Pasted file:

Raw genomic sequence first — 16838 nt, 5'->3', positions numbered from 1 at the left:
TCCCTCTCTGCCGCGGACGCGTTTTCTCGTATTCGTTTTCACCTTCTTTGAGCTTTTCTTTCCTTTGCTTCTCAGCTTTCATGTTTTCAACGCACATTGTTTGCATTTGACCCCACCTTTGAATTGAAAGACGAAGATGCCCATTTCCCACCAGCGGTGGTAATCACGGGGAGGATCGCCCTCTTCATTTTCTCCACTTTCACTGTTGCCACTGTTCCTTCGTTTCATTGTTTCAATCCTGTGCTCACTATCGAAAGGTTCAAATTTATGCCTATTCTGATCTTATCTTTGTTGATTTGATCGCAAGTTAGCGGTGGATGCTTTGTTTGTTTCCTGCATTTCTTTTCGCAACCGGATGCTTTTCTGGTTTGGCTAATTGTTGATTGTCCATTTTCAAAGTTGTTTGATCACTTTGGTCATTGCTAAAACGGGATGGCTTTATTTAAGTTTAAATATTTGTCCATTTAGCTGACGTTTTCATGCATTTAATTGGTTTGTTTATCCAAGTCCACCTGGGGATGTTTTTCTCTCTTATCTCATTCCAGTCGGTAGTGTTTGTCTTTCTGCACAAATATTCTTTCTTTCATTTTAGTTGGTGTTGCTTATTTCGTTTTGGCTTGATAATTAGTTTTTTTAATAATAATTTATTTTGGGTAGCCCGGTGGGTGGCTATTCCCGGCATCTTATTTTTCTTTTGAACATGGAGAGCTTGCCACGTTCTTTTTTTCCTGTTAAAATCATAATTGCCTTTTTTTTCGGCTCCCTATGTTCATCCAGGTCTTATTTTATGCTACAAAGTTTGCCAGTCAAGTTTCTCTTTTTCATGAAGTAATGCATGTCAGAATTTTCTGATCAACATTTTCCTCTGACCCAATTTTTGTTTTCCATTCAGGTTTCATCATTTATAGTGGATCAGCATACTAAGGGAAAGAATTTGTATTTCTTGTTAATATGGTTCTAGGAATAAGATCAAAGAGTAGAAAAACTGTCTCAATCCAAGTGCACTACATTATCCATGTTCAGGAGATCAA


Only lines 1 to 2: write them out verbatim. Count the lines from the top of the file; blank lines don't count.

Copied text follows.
Raw genomic sequence first — 16838 nt, 5'->3', positions numbered from 1 at the left:
TCCCTCTCTGCCGCGGACGCGTTTTCTCGTATTCGTTTTCACCTTCTTTGAGCTTTTCTTTCCTTTGCTTCTCAGCTTTCATGTTTTCAACGCACATTGTTTGCATTTGACCCCACCTTTGAATTGAAAGACGAAGATGCCCATTTCCCACCAGCGGTGGTAATCACGGGGAGGATCGCCCTCTTCATTTTCTCCACTTTCACTGTTGCCACTGTTCCTTCGTTTCATTGTTTCAATCCTGTGCTCACTATCGAAAGGTTCAAATTTATGCCTATTCTGATCTTATCTTTGTTGATTTGATCGCAAGTTAGCGGTGGATGCTTTGTTTGTTTCCTGCATTTCTTTTCGCAACCGGATGCTTTTCTGGTTTGGCTAATTGTTGATTGTCCATTTTCAAAGTTGTTTGATCACTTTGGTCATTGCTAAAACGGGATGGCTTTATTTAAGTTTAAATATTTGTCCATTTAGCTGACGTTTTCATGCATTTAATTGGTTTGTTTATCCAAGTCCACCTGGGGATGTTTTTCTCTCTTATCTCATTCCAGTCGGTAGTGTTTGTCTTTCTGCACAAATATTCTTTCTTTCATTTTAGTTGGTGTTGCTTATTTCGTTTTGGCTTGATAATTAGTTTTTTTAATAATAATTTATTTTGGGTAGCCCGGTGGGTGGCTATTCCCGGCATCTTATTTTTCTTTTGAACATGGAGAGCTTGCCACGTTCTTTTTTTCCTGTTAAAATCATAATTGCCTTTTTTTTCGGCTCCCTATGTTCATCCAGGTCTTATTTTATGCTACAAAGTTTGCCAGTCAAGTTTCTCTTTTTCATGAAGTAATGCATGTCAGAATTTTCTGATCAACATTTTCCTCTGACCCAATTTTTGTTTTCCATTCAGGTTTCATCATTTATAGTGGATCAGCATACTAAGGGAAAGAATTTGTATTTCTTGTTAATATGGTTCTAGGAATAAGATCAAAGAGTAGAAAAACTGTCTCAATCCAAGTGCACTACATTATCCATGTTCAGGAGATCAA